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SPOTLIGHT| Lewis Collins | Making of a Modern Day Knight

Can you tell us about the Bible study program and how you became involved?

I was asked to be a mentor for a friend’s son who was going through a program with his dad 20 years ago called the “Making of a Modern Day Knight.” To act as his mentor, I had to read the book that this program  was based on and learn the way to raise a son as God expects — so the world doesn’t craft a son’s image of what it is to be a “man.” I was very impressed with this program and, when my son was born 3 years later, I promised myself (and him) that we would go through this program together. My church didn’t have this course so, when Luke turned 13, I volunteered to be in charge of this great study of what is takes to raise a son based on the ideals and standards that God provides for each of us. Almost 5 years later, this group of 16 fathers of “Knights” meets once a week to study the bible and hold each other accountable for raising our sons as Godly men. 

How much time is dedicated?

During the Modern Day Knight program, each of the fathers devoted about 3 hours a week to completing activities, studies and mentoring time with their son. The dads also spent an hour each week in our small group setting learning the materials and discussing the topics. In addition, we also went on outings with all the boys and participated in service projects together. As our bible studies continue, each dad devotes about 30 minutes a day studying the materials for the class and reading the bible. Our small group continues to meet for an hour each Tuesday morning at 7:30 am. As the leader of this group, I spend about 2 hours extra each week getting ready for our discussions. 

We continue to have regular outings with the boys and participate in service projects, which include serving the homeless in the “Sunday Brunch” the church holds, and collecting clothing, shoes and toiletries to distribute to the homeless and to residents at a battered woman’s shelter.

Why is your involvement important to you?

I cannot think of a better gift to my son than to raise him the way God intended. If I did not take on this responsibility, the world would shape his image. In doing so, I learned much more about myself in the process. The accountability of the other dads has also helped me to make good on the promises I made to myself and my son so many years ago. As Luke gets ready to head to college in just over a year, I realize that the time I have devoted to this study was some of the most important time that I have ever spent.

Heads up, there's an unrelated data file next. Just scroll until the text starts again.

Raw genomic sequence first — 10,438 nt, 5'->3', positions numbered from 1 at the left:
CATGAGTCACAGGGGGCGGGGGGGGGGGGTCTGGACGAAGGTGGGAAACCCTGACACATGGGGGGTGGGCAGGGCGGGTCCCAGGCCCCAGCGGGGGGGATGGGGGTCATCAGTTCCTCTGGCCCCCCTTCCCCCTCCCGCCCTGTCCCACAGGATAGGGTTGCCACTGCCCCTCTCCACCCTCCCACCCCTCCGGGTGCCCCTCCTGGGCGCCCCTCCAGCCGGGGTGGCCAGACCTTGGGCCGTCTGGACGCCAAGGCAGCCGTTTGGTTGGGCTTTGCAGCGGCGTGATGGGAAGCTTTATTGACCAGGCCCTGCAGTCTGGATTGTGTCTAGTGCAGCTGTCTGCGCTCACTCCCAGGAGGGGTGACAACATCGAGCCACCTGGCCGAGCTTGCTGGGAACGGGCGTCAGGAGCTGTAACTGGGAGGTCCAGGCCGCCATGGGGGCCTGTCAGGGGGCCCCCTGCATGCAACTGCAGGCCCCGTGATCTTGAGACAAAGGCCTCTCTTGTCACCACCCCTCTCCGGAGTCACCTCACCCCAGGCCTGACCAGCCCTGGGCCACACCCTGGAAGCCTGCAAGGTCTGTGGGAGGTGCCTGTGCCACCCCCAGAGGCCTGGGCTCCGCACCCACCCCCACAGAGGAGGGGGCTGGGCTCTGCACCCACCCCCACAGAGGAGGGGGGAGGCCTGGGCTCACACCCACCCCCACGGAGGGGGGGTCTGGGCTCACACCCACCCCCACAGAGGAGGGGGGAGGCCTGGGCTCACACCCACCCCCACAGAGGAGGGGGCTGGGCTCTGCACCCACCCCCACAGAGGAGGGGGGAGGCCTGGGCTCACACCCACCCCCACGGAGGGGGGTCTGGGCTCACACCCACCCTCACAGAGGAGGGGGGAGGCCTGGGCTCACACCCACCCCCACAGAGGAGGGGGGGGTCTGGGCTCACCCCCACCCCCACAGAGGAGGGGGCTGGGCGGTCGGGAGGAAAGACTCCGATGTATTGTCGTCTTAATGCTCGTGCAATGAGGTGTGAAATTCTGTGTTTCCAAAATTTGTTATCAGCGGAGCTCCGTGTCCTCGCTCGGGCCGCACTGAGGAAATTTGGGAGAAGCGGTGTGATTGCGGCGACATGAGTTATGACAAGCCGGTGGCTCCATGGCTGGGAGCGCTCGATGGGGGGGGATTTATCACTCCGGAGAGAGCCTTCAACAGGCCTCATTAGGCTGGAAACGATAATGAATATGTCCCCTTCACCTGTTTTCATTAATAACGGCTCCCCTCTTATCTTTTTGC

Is there anything you find challenging about being involved in the program?

There are many challenges involved in leading this small group. The struggle of the boys to find their identity as “men” without the proper guidance of their fathers is indeed a challenge. The concern over what would happen if their fathers didn’t have the guidance of our heavenly Father would be a very daunting and challenging task. The responsibility to lead a group of dads in this most important process is a weekly challenge because of the dire consequences that could occur if not thoughtfully and prayerfully undertaken. All of these “challenges,” however, have led to a reward without compare. 

What do you see down the road for your involvement?

As our boys head off, one by one, to college, the dads have committed to each other to stay in this small group and continue to study the bible. We have enjoyed how these studies and our “spirited” discussions have nourished each of us as we study the Word and learn more each week. We are committed to being Godly husbands, fathers, neighbors, friends and coworkers; and this small group holds us accountable and bonded to each other in that endeavor. 

Is there something you can share on a more personal level?

One of the ways we teach our sons what it is like to be a Godly man is to model our own behavior. We decided as a group to do something special for our wives for Valentine’s Day. We gave our wives a personalized invitation to come to one of the dad’s homes to have a dinner that we planned, cooked and served. When they arrived, each was given a rose and treated that night in a way that we hope our sons will treat women. The culmination of the evening — for me at least — was when each of the husbands stood behind their wives and recited a poem and pledge that we wrote. The look on the faces of our wives (many with tears rolling down their cheeks) was a special moment for me (and, I hope, an example for my son).

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